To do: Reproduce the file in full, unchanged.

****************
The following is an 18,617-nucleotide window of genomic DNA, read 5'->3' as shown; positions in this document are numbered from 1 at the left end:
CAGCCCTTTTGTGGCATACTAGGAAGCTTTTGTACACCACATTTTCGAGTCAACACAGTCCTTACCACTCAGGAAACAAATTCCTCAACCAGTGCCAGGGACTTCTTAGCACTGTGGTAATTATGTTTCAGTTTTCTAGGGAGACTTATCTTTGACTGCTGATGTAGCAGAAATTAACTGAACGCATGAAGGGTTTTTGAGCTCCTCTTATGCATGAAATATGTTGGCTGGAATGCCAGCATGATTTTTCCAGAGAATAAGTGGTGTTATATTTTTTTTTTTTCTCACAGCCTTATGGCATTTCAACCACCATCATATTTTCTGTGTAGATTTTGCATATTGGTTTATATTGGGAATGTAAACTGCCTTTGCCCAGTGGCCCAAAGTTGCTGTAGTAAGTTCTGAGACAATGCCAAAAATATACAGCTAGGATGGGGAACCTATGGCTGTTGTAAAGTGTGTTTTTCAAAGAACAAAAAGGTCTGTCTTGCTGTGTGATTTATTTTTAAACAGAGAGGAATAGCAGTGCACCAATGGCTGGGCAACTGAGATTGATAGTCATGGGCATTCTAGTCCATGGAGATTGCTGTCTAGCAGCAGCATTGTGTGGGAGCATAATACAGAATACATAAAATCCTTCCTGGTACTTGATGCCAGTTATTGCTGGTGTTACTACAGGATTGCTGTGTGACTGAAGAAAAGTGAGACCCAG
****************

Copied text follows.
The following is an 18,617-nucleotide window of genomic DNA, read 5'->3' as shown; positions in this document are numbered from 1 at the left end:
CAGCCCTTTTGTGGCATACTAGGAAGCTTTTGTACACCACATTTTCGAGTCAACACAGTCCTTACCACTCAGGAAACAAATTCCTCAACCAGTGCCAGGGACTTCTTAGCACTGTGGTAATTATGTTTCAGTTTTCTAGGGAGACTTATCTTTGACTGCTGATGTAGCAGAAATTAACTGAACGCATGAAGGGTTTTTGAGCTCCTCTTATGCATGAAATATGTTGGCTGGAATGCCAGCATGATTTTTCCAGAGAATAAGTGGTGTTATATTTTTTTTTTTTCTCACAGCCTTATGGCATTTCAACCACCATCATATTTTCTGTGTAGATTTTGCATATTGGTTTATATTGGGAATGTAAACTGCCTTTGCCCAGTGGCCCAAAGTTGCTGTAGTAAGTTCTGAGACAATGCCAAAAATATACAGCTAGGATGGGGAACCTATGGCTGTTGTAAAGTGTGTTTTTCAAAGAACAAAAAGGTCTGTCTTGCTGTGTGATTTATTTTTAAACAGAGAGGAATAGCAGTGCACCAATGGCTGGGCAACTGAGATTGATAGTCATGGGCATTCTAGTCCATGGAGATTGCTGTCTAGCAGCAGCATTGTGTGGGAGCATAATACAGAATACATAAAATCCTTCCTGGTACTTGATGCCAGTTATTGCTGGTGTTACTACAGGATTGCTGTGTGACTGAAGAAAAGTGAGACCCAG